Flexibility for Employers
“With the caveat that this is still only one district court, it’s about as good a ruling as employers could hope for in the first forays into this fight,” said Richard Meneghello, a partner in the Portland, Ore. office of law firm Fisher and Phillips.
Despite the favorable ruling for employers, “unless they want to roll the dice, they should be cautious” about conditioning health insurance enrollment on wellness program participation, he said. Employers can “celebrate cautiously, but maintaining the status quo for now might be a good idea, and waiting to see how other courts rule as the dominoes start to fall.”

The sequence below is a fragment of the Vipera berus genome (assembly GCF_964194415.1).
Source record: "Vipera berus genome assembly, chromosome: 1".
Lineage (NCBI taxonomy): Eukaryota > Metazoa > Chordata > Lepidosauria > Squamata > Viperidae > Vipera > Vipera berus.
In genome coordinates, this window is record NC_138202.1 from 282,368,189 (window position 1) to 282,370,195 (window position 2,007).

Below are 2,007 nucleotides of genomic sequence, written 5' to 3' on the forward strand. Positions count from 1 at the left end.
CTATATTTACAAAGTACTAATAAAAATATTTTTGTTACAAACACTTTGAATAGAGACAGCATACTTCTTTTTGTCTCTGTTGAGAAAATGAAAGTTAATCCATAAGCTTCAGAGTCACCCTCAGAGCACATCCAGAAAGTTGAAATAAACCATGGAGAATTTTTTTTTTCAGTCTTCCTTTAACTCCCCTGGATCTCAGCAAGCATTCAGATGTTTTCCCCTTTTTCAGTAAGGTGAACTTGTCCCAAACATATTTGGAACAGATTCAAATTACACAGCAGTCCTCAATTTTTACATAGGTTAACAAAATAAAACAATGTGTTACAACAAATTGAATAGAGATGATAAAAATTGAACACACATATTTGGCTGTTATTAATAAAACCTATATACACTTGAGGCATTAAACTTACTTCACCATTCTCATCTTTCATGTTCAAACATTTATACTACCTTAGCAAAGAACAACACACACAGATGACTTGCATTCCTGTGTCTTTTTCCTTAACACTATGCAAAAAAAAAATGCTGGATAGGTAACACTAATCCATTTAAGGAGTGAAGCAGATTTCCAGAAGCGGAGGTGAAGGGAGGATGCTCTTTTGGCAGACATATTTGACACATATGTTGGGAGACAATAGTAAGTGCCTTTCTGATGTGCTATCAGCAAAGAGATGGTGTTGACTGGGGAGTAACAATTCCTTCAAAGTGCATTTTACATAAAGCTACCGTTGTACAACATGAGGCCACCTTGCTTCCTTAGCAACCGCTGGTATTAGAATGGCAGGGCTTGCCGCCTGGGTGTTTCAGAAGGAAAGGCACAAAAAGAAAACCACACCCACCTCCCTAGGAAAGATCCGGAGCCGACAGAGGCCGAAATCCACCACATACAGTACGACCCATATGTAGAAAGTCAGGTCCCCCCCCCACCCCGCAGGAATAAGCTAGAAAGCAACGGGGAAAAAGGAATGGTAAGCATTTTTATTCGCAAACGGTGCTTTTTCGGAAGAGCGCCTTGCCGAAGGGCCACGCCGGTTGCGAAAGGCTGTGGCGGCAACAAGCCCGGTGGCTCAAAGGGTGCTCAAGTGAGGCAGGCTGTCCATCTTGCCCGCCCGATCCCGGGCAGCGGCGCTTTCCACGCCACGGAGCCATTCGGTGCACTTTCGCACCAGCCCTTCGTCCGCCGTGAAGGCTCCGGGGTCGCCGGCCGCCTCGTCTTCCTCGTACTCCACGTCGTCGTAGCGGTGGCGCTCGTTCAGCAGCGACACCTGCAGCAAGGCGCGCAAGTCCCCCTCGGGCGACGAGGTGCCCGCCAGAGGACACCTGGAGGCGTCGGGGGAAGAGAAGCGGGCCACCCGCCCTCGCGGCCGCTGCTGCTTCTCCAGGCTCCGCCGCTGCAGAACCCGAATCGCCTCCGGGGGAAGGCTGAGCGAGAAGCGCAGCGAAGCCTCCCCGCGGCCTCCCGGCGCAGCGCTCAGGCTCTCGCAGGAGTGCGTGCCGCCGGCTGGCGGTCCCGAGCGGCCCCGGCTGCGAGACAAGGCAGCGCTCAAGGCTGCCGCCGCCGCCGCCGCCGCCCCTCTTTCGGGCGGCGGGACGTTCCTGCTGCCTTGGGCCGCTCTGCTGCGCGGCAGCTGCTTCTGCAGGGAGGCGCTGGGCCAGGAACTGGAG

As for a likely EEOC appeal, “this is not a case they are taking lightly,” Meneghello said. “In its arguments, the EEOC cited its
proposed regulations [on wellness program incentives and unlawful discrimination], which haven’t been finalized yet. That demonstrates that they feel strongly about this issue.” The EEOC’s final rule is expected later this year.
Affordable Care Act Concerns
Under the Affordable Care Act (ACA), employers may provide an incentive for employees to participate in wellness programs. For nonsmokers, the value of the incentive can be as high as 30 percent of the health plan premium. The ACA also permits an incentive of up to 50 percent of the plan premium for tobacco-cessation programs even if a disability-related question or medical exam is required.